Tens of thousands of anti-government demonstrators massed peacefully across Bangkok yesterday in their latest bid to topple Prime Minister Yingluck Shinawatra before a February election the main opposition will boycott.
Yingluck has called a snap poll for February 2 to try to cool tension and renew her mandate, but protesters reject any election until the implementation of vague reforms ostensibly aimed at weakening the influence of the Shinawatra family.
Thailand remains in a familiar deadlock after eight years of on-off conflict broadly between supporters and opponents of Yingluck's self-exiled tycoon brother, Thaksin Shinawatra, whose populist political machine has won every election since 2001.
Chanting "Yingluck, get out", whistle-blowing protesters gathered at locations around the city and set up stages in at least four places, bringing traffic to a halt at three main intersections and in two commercial districts. "I hate Yingluck and I want to get rid of her because she does everything for her brother, not for Thai people," said 75-year-old protester Chaloey Thanapaisan.
Among the main protagonists in Thailand's turmoil is a Bangkok establishment with influence among judges and generals and which backs protests against governments controlled by Thaksin, who they see as a tax-dodging crony capitalist who enriches his family and business friends.
Video: Thai opposition protesters gear up for fresh mass rally
Thailand's near-term future became more uncertain on Saturday when the opposition Democrat Party announced it would boycott the election, saying the democratic system had been distorted by Thaksin and was failing Thais.
The boycott adds to concern that forces allied with the Democrats would try to scuttle an election that is otherwise likely to return Yingluck's party to power.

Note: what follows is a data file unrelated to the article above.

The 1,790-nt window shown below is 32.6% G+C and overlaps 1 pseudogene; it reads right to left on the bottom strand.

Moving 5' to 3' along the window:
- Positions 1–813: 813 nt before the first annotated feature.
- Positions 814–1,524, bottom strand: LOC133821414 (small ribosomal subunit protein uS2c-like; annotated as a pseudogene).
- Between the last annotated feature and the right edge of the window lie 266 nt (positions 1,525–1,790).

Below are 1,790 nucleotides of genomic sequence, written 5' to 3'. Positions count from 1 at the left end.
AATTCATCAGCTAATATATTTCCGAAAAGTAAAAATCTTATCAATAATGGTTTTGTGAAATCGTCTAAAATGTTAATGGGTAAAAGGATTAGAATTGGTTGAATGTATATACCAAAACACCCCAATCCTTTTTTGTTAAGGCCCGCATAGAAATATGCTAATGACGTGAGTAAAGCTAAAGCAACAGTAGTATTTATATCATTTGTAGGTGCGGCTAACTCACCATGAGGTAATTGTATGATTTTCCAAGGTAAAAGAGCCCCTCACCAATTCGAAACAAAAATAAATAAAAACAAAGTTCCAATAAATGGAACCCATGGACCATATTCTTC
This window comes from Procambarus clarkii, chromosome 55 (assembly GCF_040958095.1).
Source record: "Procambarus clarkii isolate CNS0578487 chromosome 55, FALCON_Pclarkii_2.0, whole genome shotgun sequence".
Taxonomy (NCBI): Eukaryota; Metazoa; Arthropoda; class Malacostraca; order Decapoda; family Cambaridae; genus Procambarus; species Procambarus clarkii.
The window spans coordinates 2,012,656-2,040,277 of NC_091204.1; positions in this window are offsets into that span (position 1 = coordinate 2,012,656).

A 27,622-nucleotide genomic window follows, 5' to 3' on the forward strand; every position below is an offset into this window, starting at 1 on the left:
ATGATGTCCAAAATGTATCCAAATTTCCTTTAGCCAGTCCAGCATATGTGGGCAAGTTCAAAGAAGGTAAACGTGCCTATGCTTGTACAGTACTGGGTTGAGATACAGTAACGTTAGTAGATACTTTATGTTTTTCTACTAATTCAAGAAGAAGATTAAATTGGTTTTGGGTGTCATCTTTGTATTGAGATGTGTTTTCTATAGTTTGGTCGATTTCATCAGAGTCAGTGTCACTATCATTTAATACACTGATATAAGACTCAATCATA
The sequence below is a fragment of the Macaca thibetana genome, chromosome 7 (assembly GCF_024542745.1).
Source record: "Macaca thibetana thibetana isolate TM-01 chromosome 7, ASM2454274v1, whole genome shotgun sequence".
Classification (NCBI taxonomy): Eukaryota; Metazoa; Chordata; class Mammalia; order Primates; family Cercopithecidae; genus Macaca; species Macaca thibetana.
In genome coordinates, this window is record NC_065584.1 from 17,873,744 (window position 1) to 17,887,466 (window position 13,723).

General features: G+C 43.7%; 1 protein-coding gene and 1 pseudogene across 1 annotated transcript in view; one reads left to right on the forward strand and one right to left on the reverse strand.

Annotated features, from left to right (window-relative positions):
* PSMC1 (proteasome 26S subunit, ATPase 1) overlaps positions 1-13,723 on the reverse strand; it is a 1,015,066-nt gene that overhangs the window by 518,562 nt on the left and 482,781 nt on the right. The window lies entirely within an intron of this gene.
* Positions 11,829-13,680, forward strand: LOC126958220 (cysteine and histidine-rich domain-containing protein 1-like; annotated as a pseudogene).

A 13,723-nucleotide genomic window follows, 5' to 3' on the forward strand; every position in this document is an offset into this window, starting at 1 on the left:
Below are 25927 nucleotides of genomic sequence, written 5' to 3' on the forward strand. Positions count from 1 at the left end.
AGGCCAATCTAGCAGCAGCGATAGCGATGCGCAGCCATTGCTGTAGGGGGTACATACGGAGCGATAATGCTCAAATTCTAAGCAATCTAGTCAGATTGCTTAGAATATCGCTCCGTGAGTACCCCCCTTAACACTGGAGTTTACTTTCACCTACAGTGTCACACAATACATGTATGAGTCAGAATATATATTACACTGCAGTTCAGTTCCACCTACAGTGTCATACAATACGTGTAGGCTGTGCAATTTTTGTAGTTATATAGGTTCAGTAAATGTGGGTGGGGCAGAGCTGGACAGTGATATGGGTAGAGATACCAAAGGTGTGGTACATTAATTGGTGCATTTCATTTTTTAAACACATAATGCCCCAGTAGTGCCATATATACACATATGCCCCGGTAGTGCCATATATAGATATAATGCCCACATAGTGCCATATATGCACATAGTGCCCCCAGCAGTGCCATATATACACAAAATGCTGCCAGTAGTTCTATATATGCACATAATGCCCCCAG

Hundreds surrounded Yingluck's house yesterday and demanded she quit. Yingluck was not in Bangkok and has been visiting the party's stronghold in the northeast of the country.
Protest leader Suthep Thaugsuban was feted like a rock star while he gave speeches across the city. He urged supporters to stop candidates from signing up for the election when registration opens today.
"No matter where this takes place, we will go there and block it. We don't want this election," Suthep shouted to roars and applause from tens of thousands of protesters. "We will take our country back from the hands of the Thaksin regime."
Suthep wants democracy to be suspended and for an appointed "people's council" to reform Thailand before any election can happen. His campaign is less about policies and more about weakening the influence of the powerful Shinawatra family.
"Today, we have shut down Bangkok for a half day. If Yingluck remains in office, next time we will shut Bangkok down again for the whole day. We will fight until we win - we will not back down," Suthep told demonstrators.
Yingluck had enjoyed a smooth two years in office but that unravelled last month when her Puea Thai party tried to push through an amnesty bill that would have nullified Thaksin's 2008 graft conviction, allowing him to return home from Dubai.
Questions remain about how the protesters can remove Yingluck when the rallies, which have attracted as many as 160,000 people, have remained largely peaceful and have failed to stop her government from functioning.